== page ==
However, the Cubs limited offseason spending to mitigate potential luxury-tax woes, and it’s unclear whether they would dip into the prospect pool, given they have the 23rd-ranked farm, according to MLB.com.
It is feasible team president Theo Epstein adds someone like Arizona Diamondbacks left-hander Andrew Chafin (though he’s out with a finger sprain) in a low-cost move. But the Cubs need an impact arm in the later innings and will regret not being more aggressive if the bullpen continues to struggle.
The Rockies are another team in need of a late-game arm.
Colorado has mostly gone with a closer-by-committee look, with decent success. Daniel Bard and Jairo Diaz were both 3-for-3 in save opportunities prior to Saturday’s game against the San Diego Padres, and Carlos Estevez had converted his only opportunity while also being a steady setup man.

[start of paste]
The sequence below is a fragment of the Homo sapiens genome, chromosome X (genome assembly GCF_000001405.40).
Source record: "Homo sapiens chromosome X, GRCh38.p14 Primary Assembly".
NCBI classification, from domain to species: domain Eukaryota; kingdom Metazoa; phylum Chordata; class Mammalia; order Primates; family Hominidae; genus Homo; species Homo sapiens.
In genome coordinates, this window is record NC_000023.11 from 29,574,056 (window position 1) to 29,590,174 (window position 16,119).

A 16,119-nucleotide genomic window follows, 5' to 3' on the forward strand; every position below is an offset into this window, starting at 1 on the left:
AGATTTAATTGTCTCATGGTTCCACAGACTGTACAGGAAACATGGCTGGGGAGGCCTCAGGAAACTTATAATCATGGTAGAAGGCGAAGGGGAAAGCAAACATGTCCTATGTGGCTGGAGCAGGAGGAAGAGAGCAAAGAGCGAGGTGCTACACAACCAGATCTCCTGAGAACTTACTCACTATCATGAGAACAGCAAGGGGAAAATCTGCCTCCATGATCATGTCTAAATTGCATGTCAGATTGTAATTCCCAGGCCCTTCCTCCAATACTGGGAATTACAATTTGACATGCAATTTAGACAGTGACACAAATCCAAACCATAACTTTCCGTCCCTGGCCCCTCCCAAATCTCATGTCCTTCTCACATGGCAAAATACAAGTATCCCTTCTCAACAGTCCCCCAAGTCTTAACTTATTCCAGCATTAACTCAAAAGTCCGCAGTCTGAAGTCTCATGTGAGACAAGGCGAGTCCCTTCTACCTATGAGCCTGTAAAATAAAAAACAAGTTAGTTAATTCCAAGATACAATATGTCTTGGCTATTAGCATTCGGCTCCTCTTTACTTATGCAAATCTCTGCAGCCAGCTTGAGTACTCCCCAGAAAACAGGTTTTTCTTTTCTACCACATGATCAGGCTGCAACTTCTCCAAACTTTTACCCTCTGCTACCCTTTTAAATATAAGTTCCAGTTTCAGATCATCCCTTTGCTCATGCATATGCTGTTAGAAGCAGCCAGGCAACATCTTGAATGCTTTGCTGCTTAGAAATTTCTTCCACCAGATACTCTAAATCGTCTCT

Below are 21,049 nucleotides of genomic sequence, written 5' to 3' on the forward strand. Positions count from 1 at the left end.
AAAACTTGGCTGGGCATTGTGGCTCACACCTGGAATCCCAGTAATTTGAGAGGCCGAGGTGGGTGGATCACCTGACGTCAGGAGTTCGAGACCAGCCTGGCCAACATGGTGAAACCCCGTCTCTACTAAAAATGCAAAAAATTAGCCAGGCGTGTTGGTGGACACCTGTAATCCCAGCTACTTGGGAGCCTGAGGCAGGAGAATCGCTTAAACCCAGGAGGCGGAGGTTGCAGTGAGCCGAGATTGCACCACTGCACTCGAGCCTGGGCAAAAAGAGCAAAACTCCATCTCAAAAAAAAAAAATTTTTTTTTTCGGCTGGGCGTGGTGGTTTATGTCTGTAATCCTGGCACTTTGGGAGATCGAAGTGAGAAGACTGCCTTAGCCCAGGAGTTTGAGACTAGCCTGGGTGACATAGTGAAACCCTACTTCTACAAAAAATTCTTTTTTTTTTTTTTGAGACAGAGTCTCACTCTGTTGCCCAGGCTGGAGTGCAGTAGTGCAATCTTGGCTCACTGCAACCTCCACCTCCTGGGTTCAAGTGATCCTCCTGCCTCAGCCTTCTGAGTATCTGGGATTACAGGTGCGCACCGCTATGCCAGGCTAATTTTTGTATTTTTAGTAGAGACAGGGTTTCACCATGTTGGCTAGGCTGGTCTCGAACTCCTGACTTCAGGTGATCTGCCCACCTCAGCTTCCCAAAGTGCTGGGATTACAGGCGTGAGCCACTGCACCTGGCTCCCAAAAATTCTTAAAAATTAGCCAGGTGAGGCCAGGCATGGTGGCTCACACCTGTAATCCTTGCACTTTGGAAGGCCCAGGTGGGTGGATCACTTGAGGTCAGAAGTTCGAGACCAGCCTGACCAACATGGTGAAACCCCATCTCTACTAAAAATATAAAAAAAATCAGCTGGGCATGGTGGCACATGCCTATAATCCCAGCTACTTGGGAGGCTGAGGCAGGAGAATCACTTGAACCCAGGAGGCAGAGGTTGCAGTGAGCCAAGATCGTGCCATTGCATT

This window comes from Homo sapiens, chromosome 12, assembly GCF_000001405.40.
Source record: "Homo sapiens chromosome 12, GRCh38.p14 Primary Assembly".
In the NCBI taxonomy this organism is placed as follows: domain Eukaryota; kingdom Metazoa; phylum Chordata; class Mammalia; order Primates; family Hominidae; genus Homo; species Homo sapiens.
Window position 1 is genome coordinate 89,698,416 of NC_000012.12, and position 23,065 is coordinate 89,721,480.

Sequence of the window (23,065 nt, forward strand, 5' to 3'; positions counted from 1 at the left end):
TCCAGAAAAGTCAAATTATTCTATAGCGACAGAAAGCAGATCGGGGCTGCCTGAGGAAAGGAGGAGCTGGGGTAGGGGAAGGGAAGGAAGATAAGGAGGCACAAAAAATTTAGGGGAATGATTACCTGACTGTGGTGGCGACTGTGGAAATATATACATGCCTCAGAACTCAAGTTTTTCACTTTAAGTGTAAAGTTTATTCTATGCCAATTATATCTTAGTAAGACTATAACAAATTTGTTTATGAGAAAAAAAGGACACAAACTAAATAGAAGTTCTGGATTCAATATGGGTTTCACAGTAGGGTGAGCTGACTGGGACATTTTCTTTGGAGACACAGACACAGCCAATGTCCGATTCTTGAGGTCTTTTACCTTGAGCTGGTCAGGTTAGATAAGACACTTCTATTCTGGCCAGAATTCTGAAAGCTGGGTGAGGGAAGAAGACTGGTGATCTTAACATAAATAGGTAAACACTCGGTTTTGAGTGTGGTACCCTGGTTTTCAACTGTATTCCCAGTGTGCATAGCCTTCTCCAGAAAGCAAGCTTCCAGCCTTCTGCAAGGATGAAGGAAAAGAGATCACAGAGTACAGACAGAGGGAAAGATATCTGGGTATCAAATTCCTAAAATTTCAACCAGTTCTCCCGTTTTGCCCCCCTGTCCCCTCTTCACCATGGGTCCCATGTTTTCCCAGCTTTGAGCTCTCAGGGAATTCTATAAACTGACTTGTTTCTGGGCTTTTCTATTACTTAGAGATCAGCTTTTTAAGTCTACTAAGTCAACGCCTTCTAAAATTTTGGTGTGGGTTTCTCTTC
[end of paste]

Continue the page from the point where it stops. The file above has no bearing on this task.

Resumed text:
Still, the bullpen lacks quality depth beyond those three guys and Yency Almonte, though right-hander Jeff Hoffman has solid peripherals.
Rockies general manager Jeff Bridich said recently there is some uncertainty as to how the Rockies will proceed at the deadline. But Colorado missed the playoffs last year, and Bridich might be motivated to make moves given Nolan Arenado’s frustrations at the team’s inactivity this offseason.
Or, Colorado could hold steady. But it risks leaving the bullpen lacking in enough firepower down the stretch, and missing the playoffs this year could have long-term implications for Arenado’s future in Colorado.
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Matt York/Associated Press
The A’s have made their play for a left-handed bat, acquiring Los Angeles Angels infielder Tommy La Stella for Franklin Barreto.